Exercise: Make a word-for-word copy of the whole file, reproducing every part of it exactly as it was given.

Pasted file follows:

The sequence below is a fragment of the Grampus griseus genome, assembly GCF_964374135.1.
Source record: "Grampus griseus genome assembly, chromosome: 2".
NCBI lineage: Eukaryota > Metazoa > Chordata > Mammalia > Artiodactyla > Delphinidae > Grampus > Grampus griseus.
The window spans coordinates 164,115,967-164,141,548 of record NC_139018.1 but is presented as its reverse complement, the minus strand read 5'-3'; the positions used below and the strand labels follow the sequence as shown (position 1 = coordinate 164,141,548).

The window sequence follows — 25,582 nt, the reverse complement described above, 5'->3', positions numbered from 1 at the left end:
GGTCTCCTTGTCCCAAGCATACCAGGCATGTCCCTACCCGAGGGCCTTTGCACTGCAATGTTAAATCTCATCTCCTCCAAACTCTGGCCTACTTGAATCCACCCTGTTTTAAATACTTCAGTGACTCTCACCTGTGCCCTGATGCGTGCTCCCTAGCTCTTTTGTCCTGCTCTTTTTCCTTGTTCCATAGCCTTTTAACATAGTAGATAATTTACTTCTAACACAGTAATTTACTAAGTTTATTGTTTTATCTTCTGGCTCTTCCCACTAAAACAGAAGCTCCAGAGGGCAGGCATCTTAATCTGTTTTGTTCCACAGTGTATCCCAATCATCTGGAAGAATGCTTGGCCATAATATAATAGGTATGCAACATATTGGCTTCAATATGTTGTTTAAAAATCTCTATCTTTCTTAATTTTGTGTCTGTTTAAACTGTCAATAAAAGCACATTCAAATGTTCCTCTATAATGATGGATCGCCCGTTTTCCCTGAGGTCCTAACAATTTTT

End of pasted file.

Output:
The sequence below is a fragment of the Grampus griseus genome, assembly GCF_964374135.1.
Source record: "Grampus griseus genome assembly, chromosome: 2".
NCBI lineage: Eukaryota > Metazoa > Chordata > Mammalia > Artiodactyla > Delphinidae > Grampus > Grampus griseus.
The window spans coordinates 164,115,967-164,141,548 of record NC_139018.1 but is presented as its reverse complement, the minus strand read 5'-3'; the positions used below and the strand labels follow the sequence as shown (position 1 = coordinate 164,141,548).

The window sequence follows — 25,582 nt, the reverse complement described above, 5'->3', positions numbered from 1 at the left end:
GGTCTCCTTGTCCCAAGCATACCAGGCATGTCCCTACCCGAGGGCCTTTGCACTGCAATGTTAAATCTCATCTCCTCCAAACTCTGGCCTACTTGAATCCACCCTGTTTTAAATACTTCAGTGACTCTCACCTGTGCCCTGATGCGTGCTCCCTAGCTCTTTTGTCCTGCTCTTTTTCCTTGTTCCATAGCCTTTTAACATAGTAGATAATTTACTTCTAACACAGTAATTTACTAAGTTTATTGTTTTATCTTCTGGCTCTTCCCACTAAAACAGAAGCTCCAGAGGGCAGGCATCTTAATCTGTTTTGTTCCACAGTGTATCCCAATCATCTGGAAGAATGCTTGGCCATAATATAATAGGTATGCAACATATTGGCTTCAATATGTTGTTTAAAAATCTCTATCTTTCTTAATTTTGTGTCTGTTTAAACTGTCAATAAAAGCACATTCAAATGTTCCTCTATAATGATGGATCGCCCGTTTTCCCTGAGGTCCTAACAATTTTT